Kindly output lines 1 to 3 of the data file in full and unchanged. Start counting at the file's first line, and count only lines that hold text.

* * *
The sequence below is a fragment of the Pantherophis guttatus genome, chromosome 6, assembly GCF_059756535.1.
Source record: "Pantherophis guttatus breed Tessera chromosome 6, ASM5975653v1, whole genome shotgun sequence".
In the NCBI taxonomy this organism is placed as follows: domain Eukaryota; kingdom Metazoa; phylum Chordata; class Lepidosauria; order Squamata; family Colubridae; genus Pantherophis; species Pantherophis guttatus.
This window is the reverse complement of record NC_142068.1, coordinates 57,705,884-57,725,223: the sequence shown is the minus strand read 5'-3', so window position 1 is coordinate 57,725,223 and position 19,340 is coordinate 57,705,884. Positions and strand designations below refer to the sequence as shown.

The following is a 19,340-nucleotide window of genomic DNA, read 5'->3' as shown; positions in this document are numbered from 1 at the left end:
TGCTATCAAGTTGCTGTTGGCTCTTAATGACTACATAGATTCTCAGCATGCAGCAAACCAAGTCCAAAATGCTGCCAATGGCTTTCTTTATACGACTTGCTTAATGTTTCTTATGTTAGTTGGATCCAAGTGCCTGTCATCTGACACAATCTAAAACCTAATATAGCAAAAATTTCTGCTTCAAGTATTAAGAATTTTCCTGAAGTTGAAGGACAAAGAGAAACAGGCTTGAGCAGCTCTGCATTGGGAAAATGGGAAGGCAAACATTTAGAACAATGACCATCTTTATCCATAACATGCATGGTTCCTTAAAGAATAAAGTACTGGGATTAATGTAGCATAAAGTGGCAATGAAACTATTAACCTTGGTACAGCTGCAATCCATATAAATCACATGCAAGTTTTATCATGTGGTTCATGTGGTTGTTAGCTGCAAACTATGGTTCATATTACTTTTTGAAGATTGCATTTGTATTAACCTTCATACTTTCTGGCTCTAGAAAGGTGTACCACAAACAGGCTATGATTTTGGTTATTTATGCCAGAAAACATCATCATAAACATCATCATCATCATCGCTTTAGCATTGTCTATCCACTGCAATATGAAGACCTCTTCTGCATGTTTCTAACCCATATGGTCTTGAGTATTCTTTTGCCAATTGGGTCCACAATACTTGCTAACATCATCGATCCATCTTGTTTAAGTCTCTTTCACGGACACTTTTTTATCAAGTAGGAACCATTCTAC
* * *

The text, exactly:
The sequence below is a fragment of the Pantherophis guttatus genome, chromosome 6, assembly GCF_059756535.1.
Source record: "Pantherophis guttatus breed Tessera chromosome 6, ASM5975653v1, whole genome shotgun sequence".
In the NCBI taxonomy this organism is placed as follows: domain Eukaryota; kingdom Metazoa; phylum Chordata; class Lepidosauria; order Squamata; family Colubridae; genus Pantherophis; species Pantherophis guttatus.